Lisztomania DVD review   
Phallic Frenzy: Ken Russell and His Films book review    
Samurai Films book review   
Trapped Ashes DVD review   

by Rod Lott 01.08.2013 1 year ago
at 05:00 AM | Permalink | Comments (0)
 
 
 

The Perks of Being a Wallflower

High school was tough.


Drama

Phil Bacharach
John Hughes, for all the love people heap on his ’80s teen movies, was far too easy on high school. Maybe your high school experience was different than mine — and, if so, congrats. For many of us, however, those years were a marathon of self-pity, heartache, passion and anything else you’d find on an album by The Smiths.
 
Thursday, February 7, 2013

The Great Gildersleeve Movie Collection

You’d have to be a harrrrrd man not to like it.


Comedy

Rod Lott
Now that I’ve devoured Warner Archive’s The Great Gildersleeve Movie Collection, I know who my mom was referring to all those years. It’s irrelevant for your enjoyment of the set, but Harold Peary’s Gildersleeve character proved so popular on the Fibber McGee and Molly radio program, he was spun off into his own show (and eventually TV and these films).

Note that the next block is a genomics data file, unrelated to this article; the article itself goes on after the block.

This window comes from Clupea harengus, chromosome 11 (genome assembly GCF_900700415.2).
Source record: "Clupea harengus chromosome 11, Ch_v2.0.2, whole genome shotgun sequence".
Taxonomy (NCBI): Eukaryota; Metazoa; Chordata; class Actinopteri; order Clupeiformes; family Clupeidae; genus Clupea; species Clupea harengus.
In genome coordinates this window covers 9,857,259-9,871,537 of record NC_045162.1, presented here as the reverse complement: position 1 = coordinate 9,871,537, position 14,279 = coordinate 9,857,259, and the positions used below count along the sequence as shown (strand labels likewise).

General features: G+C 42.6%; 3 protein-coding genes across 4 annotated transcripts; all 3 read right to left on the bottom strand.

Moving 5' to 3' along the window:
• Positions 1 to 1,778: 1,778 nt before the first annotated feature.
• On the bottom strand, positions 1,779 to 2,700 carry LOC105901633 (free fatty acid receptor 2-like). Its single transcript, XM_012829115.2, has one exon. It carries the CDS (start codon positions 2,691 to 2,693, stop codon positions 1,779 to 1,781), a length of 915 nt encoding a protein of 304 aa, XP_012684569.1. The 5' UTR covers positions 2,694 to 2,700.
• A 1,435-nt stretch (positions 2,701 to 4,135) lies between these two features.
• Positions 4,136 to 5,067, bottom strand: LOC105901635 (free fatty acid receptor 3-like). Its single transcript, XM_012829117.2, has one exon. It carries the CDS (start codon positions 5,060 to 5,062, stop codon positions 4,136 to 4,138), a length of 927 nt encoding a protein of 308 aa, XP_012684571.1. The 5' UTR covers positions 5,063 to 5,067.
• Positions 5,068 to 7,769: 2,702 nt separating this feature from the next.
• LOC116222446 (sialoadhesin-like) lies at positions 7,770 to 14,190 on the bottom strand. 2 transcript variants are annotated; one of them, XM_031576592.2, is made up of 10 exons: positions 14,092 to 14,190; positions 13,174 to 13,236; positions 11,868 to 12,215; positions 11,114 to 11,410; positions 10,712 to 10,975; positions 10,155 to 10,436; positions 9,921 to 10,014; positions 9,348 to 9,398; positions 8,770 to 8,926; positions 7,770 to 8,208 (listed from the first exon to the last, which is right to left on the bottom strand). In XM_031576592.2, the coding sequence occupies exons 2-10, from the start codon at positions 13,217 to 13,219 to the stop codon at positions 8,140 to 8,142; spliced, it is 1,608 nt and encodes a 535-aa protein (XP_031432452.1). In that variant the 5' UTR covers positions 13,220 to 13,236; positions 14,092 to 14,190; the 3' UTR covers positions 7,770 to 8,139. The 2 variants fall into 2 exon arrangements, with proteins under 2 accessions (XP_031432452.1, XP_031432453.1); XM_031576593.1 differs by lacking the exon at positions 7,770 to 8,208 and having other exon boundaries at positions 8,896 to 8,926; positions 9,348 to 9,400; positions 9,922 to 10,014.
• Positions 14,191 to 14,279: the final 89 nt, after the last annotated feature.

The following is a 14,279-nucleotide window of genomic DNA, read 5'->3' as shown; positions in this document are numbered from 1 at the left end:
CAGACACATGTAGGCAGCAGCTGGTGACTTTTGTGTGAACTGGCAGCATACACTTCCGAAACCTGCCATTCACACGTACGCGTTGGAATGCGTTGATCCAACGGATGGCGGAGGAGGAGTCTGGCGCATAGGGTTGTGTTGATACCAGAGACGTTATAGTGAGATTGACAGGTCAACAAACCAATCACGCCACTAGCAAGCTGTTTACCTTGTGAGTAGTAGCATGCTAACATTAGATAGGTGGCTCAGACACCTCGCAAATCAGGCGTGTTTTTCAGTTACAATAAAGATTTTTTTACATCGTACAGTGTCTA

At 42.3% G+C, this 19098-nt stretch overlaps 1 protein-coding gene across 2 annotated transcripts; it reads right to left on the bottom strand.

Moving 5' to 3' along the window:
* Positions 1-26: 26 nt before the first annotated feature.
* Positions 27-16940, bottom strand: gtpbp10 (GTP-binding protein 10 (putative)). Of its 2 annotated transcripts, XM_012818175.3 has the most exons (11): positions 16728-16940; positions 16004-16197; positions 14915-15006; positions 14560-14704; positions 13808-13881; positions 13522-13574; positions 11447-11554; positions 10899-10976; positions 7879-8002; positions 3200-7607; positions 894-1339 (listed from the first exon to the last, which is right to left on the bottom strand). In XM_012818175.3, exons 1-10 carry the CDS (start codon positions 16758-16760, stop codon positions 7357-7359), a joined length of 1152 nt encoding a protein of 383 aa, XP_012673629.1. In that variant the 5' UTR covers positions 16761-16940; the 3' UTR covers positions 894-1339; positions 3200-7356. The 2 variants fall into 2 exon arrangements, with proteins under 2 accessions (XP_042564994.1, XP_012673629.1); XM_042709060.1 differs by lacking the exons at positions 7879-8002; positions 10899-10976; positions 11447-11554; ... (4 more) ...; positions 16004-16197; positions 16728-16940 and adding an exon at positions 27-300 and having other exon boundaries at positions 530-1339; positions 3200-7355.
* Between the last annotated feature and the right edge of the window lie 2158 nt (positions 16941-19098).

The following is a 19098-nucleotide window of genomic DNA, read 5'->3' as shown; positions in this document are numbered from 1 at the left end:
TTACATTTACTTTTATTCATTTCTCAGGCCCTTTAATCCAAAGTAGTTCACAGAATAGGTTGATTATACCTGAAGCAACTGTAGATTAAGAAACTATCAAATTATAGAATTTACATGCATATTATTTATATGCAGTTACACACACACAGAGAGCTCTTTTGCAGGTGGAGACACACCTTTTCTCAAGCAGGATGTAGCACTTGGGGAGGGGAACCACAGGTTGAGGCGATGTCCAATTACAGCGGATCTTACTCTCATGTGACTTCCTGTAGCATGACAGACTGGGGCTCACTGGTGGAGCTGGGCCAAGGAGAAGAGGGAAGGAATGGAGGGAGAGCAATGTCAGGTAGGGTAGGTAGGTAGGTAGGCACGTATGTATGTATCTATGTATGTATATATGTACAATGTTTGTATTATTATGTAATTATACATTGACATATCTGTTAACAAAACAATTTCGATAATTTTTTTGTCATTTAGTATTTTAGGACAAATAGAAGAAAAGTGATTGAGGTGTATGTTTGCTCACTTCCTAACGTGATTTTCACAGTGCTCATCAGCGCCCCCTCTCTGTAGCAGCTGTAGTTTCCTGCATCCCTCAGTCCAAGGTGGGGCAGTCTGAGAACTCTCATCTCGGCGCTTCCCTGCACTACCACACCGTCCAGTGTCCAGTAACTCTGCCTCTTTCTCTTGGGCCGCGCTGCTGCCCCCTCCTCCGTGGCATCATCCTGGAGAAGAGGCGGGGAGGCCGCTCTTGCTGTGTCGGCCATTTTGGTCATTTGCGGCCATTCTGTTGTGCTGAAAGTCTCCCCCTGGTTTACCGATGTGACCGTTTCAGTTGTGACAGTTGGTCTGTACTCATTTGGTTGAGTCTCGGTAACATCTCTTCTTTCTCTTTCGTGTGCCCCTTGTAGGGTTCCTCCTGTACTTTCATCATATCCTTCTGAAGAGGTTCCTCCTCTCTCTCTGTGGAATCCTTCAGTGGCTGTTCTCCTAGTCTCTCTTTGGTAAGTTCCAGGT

Thursday, February 14, 2013

K-11

Bar none, a one-of-a-kind kick.


Drama

Rod Lott
How weird that K-11 is attracting more attention for who the director is (the mother of Twilight starlet Kristen Stewart) than for its outlandish subject matter (transgendered inmates). That oversight is as insane as this movie, new to VOD.
 
Friday, March 22, 2013

All about Cleta


CFN

Gazette staff
Former Oklahoma legislator and current Washington D.C. lawyer Cleta Mitchell is a powerful woman with a ton of influence, or so says Jonathan Krohn in a recent profile in The Atlantic Monthly Journal.
 
Wednesday, April 24, 2013